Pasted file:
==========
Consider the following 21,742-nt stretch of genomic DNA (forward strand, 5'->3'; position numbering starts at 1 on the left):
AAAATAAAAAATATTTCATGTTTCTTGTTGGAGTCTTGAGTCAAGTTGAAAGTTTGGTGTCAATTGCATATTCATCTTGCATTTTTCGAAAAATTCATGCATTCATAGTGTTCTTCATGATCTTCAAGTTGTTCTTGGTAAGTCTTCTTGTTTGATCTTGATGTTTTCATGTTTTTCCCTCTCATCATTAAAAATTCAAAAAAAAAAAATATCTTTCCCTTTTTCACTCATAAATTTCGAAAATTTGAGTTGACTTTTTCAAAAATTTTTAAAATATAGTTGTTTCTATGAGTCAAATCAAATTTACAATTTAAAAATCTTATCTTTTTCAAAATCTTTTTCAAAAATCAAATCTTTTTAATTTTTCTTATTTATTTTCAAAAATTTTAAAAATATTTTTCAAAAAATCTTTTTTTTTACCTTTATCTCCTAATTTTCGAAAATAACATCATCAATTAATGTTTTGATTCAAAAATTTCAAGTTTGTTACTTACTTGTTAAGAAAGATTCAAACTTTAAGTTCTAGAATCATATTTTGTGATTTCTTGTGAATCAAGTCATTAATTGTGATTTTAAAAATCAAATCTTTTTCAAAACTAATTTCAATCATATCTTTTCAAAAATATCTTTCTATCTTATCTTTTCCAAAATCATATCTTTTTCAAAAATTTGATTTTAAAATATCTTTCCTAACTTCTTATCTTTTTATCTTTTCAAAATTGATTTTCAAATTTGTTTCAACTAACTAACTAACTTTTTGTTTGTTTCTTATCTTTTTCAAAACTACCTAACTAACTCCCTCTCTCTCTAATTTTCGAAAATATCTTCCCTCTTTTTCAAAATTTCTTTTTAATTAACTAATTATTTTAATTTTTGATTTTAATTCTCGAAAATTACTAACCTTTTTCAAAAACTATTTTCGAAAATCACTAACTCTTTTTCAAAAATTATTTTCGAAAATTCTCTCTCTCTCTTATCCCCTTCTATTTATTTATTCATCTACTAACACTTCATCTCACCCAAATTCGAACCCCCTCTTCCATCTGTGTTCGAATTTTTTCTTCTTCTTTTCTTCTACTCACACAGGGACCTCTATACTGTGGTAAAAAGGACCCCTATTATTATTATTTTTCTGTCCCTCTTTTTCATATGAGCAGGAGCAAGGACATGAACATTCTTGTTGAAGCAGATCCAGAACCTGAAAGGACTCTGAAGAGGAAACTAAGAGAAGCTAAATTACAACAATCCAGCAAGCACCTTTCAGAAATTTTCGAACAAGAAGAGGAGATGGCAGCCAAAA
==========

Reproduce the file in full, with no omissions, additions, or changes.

Consider the following 21,742-nt stretch of genomic DNA (forward strand, 5'->3'; position numbering starts at 1 on the left):
AAAATAAAAAATATTTCATGTTTCTTGTTGGAGTCTTGAGTCAAGTTGAAAGTTTGGTGTCAATTGCATATTCATCTTGCATTTTTCGAAAAATTCATGCATTCATAGTGTTCTTCATGATCTTCAAGTTGTTCTTGGTAAGTCTTCTTGTTTGATCTTGATGTTTTCATGTTTTTCCCTCTCATCATTAAAAATTCAAAAAAAAAAAATATCTTTCCCTTTTTCACTCATAAATTTCGAAAATTTGAGTTGACTTTTTCAAAAATTTTTAAAATATAGTTGTTTCTATGAGTCAAATCAAATTTACAATTTAAAAATCTTATCTTTTTCAAAATCTTTTTCAAAAATCAAATCTTTTTAATTTTTCTTATTTATTTTCAAAAATTTTAAAAATATTTTTCAAAAAATCTTTTTTTTTACCTTTATCTCCTAATTTTCGAAAATAACATCATCAATTAATGTTTTGATTCAAAAATTTCAAGTTTGTTACTTACTTGTTAAGAAAGATTCAAACTTTAAGTTCTAGAATCATATTTTGTGATTTCTTGTGAATCAAGTCATTAATTGTGATTTTAAAAATCAAATCTTTTTCAAAACTAATTTCAATCATATCTTTTCAAAAATATCTTTCTATCTTATCTTTTCCAAAATCATATCTTTTTCAAAAATTTGATTTTAAAATATCTTTCCTAACTTCTTATCTTTTTATCTTTTCAAAATTGATTTTCAAATTTGTTTCAACTAACTAACTAACTTTTTGTTTGTTTCTTATCTTTTTCAAAACTACCTAACTAACTCCCTCTCTCTCTAATTTTCGAAAATATCTTCCCTCTTTTTCAAAATTTCTTTTTAATTAACTAATTATTTTAATTTTTGATTTTAATTCTCGAAAATTACTAACCTTTTTCAAAAACTATTTTCGAAAATCACTAACTCTTTTTCAAAAATTATTTTCGAAAATTCTCTCTCTCTCTTATCCCCTTCTATTTATTTATTCATCTACTAACACTTCATCTCACCCAAATTCGAACCCCCTCTTCCATCTGTGTTCGAATTTTTTCTTCTTCTTTTCTTCTACTCACACAGGGACCTCTATACTGTGGTAAAAAGGACCCCTATTATTATTATTTTTCTGTCCCTCTTTTTCATATGAGCAGGAGCAAGGACATGAACATTCTTGTTGAAGCAGATCCAGAACCTGAAAGGACTCTGAAGAGGAAACTAAGAGAAGCTAAATTACAACAATCCAGCAAGCACCTTTCAGAAATTTTCGAACAAGAAGAGGAGATGGCAGCCAAAA